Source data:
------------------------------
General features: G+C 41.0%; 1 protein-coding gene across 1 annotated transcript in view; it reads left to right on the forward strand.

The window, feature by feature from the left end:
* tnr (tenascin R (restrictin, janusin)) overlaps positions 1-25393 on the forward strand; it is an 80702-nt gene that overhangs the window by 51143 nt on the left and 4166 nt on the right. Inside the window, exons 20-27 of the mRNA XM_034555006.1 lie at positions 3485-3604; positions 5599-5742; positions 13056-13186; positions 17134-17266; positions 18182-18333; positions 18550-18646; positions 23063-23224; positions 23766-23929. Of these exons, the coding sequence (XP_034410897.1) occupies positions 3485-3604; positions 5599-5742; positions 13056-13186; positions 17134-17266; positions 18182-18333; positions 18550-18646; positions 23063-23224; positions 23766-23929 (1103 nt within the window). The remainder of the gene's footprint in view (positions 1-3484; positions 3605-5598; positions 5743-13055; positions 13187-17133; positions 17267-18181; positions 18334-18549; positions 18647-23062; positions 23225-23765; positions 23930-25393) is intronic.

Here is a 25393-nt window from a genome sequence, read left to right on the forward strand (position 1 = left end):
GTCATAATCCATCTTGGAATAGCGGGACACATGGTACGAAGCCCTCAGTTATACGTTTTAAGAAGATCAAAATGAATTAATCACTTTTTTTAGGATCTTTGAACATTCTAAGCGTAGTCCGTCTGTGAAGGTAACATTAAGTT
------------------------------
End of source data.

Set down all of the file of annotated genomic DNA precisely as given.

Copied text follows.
General features: G+C 41.0%; 1 protein-coding gene across 1 annotated transcript in view; it reads left to right on the forward strand.

The window, feature by feature from the left end:
* tnr (tenascin R (restrictin, janusin)) overlaps positions 1-25393 on the forward strand; it is an 80702-nt gene that overhangs the window by 51143 nt on the left and 4166 nt on the right. Inside the window, exons 20-27 of the mRNA XM_034555006.1 lie at positions 3485-3604; positions 5599-5742; positions 13056-13186; positions 17134-17266; positions 18182-18333; positions 18550-18646; positions 23063-23224; positions 23766-23929. Of these exons, the coding sequence (XP_034410897.1) occupies positions 3485-3604; positions 5599-5742; positions 13056-13186; positions 17134-17266; positions 18182-18333; positions 18550-18646; positions 23063-23224; positions 23766-23929 (1103 nt within the window). The remainder of the gene's footprint in view (positions 1-3484; positions 3605-5598; positions 5743-13055; positions 13187-17133; positions 17267-18181; positions 18334-18549; positions 18647-23062; positions 23225-23765; positions 23930-25393) is intronic.

Here is a 25393-nt window from a genome sequence, read left to right on the forward strand (position 1 = left end):
GTCATAATCCATCTTGGAATAGCGGGACACATGGTACGAAGCCCTCAGTTATACGTTTTAAGAAGATCAAAATGAATTAATCACTTTTTTTAGGATCTTTGAACATTCTAAGCGTAGTCCGTCTGTGAAGGTAACATTAAGTT